Greensboro Builds Tiny Houses For Homeless
Six houses sit between some brush and a brick apartment building on Causey Street in Greensboro.
The houses are quite small -- just under 500 square feet -- and that’s one of the reasons why they were built.
We look at building tiny houses as a way of rebuilding someone's dignity. -Scott Jones
Tiny House Development Inc. is a nonprofit working to create tiny house communities throughout the state. They’re designing homes to help people who are homeless.
The organization owns the homes and tenants pay 40 percent of their income for rent. Tenants are individually screened and then chosen to move in.
The Causey Street location took about two years to complete and cost around $210,000. It’s the first tiny house community in the state to be built on permanent foundation.
“We look at building tiny houses as a way of rebuilding someone’s dignity,” Tiny House Development Executive Board Chair Scott Jones said. “An individual who lives in an apartment doesn’t have the benefit of having four walls and a yard. Really, there’s no sense of responsibility or ownership necessarily.”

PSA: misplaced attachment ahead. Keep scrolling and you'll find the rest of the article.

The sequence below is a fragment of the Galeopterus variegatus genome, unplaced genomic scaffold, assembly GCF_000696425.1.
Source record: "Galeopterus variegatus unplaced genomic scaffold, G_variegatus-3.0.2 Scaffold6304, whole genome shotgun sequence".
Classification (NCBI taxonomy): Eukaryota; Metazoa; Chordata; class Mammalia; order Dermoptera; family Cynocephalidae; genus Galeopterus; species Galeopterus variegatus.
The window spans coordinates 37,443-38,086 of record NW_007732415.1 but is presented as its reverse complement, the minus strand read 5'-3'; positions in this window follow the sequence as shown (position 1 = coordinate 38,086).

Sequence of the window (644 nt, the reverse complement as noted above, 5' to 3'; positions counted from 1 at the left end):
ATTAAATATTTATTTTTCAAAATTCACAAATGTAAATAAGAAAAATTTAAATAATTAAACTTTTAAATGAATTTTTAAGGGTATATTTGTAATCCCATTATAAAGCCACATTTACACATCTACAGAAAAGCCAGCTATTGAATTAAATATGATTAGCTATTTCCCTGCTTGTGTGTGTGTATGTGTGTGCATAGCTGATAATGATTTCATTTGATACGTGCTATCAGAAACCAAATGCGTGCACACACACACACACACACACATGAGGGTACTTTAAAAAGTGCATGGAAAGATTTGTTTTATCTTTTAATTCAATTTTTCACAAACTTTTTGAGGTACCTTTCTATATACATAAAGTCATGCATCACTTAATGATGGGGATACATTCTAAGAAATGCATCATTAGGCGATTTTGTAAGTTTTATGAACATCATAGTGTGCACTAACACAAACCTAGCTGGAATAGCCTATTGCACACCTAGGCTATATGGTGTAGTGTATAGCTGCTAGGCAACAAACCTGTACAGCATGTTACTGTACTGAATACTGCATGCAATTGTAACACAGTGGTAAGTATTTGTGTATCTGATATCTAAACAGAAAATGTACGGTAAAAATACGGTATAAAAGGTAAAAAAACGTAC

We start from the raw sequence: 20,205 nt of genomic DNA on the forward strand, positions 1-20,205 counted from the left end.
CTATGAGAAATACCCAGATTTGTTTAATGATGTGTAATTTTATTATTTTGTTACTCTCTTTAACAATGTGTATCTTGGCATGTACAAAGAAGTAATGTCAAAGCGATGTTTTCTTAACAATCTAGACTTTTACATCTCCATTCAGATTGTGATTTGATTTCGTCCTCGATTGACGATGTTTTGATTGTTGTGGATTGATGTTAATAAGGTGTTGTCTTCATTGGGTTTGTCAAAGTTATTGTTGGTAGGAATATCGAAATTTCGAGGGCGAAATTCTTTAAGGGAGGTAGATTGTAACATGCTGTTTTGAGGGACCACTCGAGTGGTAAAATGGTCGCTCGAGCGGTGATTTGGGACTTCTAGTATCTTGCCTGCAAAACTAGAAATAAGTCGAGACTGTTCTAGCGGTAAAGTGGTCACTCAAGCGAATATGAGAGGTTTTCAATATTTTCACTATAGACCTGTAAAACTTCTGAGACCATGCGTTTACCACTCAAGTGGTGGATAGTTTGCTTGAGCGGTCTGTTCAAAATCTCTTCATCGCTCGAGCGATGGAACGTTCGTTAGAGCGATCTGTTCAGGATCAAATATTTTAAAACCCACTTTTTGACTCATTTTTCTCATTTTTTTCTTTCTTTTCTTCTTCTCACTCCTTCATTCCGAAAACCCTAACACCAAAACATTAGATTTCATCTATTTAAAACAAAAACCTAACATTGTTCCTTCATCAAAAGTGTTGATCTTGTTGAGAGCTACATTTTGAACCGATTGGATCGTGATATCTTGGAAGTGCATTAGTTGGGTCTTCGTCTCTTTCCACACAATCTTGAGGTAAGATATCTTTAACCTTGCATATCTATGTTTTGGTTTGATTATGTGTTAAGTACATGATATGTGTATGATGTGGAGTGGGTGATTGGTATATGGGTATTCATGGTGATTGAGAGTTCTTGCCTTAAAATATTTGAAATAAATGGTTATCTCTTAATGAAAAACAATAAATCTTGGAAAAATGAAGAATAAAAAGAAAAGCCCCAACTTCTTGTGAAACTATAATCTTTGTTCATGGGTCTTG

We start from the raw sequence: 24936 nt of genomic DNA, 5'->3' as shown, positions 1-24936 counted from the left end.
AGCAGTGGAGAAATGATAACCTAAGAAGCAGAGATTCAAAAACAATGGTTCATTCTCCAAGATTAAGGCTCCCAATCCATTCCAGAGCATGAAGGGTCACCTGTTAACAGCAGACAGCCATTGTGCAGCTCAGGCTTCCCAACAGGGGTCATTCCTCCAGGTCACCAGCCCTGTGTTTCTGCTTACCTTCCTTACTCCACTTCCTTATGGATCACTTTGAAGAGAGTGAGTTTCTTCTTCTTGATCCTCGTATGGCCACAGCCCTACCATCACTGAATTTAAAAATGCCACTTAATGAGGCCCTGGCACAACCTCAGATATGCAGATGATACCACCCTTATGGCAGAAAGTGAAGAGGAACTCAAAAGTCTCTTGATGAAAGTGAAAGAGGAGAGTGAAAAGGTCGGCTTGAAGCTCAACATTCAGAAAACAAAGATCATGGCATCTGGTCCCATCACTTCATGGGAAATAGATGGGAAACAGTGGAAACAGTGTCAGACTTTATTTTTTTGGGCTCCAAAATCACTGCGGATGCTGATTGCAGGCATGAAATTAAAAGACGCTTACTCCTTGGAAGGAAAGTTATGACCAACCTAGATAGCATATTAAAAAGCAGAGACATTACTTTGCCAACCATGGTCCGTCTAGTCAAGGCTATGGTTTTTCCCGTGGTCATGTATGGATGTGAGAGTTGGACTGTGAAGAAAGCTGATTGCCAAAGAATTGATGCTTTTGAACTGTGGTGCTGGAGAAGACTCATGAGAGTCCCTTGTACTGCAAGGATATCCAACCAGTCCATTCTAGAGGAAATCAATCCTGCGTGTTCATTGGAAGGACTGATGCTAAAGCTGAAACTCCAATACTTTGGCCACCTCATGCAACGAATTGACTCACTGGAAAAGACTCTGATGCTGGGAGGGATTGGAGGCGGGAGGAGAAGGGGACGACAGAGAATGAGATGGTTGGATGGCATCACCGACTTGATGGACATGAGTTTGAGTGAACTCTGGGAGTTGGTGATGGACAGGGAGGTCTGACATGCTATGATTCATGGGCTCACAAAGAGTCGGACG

The cost to build a house and the cost to put someone in an apartment is about the same. Jones said he wants more people to experience the feeling of ownership, even though they are renting on a year-to-year basis. He and the organization want to have 100 tiny houses in five years throughout North Carolina.
Each home has a bedroom, kitchen and living space, a bathroom and a stackable washer and dryer. All utilities are included.
Each tiny community will have between three to 10 tiny houses. The houses are primarily for people who are chronically homeless, seniors, and single parents and their children. A community in High Point is currently being built and Jones said he wants to build another community in Greensboro.
David Merritt fit the bill to move into one of the tiny homes.
Merritt worked manual labor jobs for years until he suffered a lower back injury. Unable to work, he became homeless and remained homeless for 12 years.
It wasn’t until his longtime friend Scott Jones reached out that he was able to get into the first tiny home built on Causey Street. Merritt has live there for just over a year and a half.
“At least I got a place to sleep, I cook my own food I can watch TV, got movies to watch,” he said. “I go to the store if I need anything. I don’t have to worry about anything.”